Here’s a quick question; did your parents ever give you a spanking when you we a kid?
You most likely were at some point. According to a Harris Poll that was published in 2013, 9 out of 10 adults reported that they were spanked when they were kids. However, what makes these findings particularly interesting is the fact that a vast majority of adults today don’t seem to have any problems with spanking. As a matter of fact, 4 out of 5 support physical punishment in some form.
Whatever camp you belong to, it is important to give cognizance to one significant scientific fact; while spanking might be a quality fix for the short term, it could do much more harm than good in the long term. It might seem like a statement at was just made out of the blue, but there is a significant set of findings that provide backing to this point.
In an international study that was published in the journal of public health, BMJ Open, we see the power that this kind of punishment has on the minds and bodies of kids as they grow. The report, which was titled “Corporal Punishment Bans and Physical Fighting in Adolescents: An Ecological Study of 88 Countries”, was conducted to examine the link between corporal punishment beans and the feel of youth violence internationally.
In their work, researchers took a look at the populations from countries that have instituted bans on corporal punishment (with these bans covering forms of corporal punishment like spanking and hitting). Upon collecting wide datasets over the course of many years, the researchers concluded that the societies where these protective restrictions have been instituted are known to be much safer on a general level.
Frank Elgar, who was the lead author in the study and who works as an associate professor in the Institute of Health and Policy at the McGill University of Montreal, said that the study is “one of the widest cross-national studies ever conducted on youth violence”. This means that before this report was published, psychologists, pediatrician and other behavioral health professionals didn’t have evidence that they needed to back up their allegations that various forms of corporal punishment are detrimental to the development of children and the society at large.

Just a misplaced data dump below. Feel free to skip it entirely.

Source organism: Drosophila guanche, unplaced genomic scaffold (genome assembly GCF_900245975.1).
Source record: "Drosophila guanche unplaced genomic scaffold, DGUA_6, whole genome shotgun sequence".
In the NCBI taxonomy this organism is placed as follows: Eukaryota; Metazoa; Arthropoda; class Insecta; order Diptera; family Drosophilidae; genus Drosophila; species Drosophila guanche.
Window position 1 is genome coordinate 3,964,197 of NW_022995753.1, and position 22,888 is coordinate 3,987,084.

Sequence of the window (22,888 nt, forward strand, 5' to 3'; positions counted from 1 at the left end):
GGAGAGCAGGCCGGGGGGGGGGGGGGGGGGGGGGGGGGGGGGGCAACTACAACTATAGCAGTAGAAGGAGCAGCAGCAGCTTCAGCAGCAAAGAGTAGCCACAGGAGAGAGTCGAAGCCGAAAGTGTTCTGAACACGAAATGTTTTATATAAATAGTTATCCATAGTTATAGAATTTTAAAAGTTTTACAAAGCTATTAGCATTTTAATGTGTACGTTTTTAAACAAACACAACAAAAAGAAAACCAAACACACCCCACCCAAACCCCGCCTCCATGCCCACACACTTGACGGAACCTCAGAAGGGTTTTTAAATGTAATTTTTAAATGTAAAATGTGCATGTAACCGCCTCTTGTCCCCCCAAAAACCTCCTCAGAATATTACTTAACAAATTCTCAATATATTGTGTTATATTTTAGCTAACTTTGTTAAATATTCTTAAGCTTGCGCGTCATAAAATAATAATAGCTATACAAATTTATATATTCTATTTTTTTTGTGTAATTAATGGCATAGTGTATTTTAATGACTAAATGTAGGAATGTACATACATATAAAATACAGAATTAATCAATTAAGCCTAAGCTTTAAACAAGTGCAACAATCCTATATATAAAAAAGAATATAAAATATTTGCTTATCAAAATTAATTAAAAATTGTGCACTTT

Out of the 88 countries that were surveyed, 30 of them had full bans on corporal punishment, 38 (including the United States) had partial bans, and 20 had no bans instituted. Researchers discovered that “boys in countries that had a full ban showed 69% the rate of fighting that was found in countries that didn’t have any bans”, and girls exhibited “42% the rate of fighting that was found in countries without bans”
Also, another fact that makes the study particularly interesting is the fact that the result doesn’t seem to be affected in any way by status.
Elgar said, “Bans and the level of youth violence are in no way correlated to the wealth of a nation. There are some low-income countries that happen to be very peaceful, while some richer countries, such as the United States, the U.K. and Canada, aren’t fairing so well”
The results also show a bit of a remarkable trend. Violence is generally lessened in countries that are committed to eradicating corporal punishment both at home and school.
This is something to keep in mind, especially if you’ll like for your kids to grow up in a peaceful world.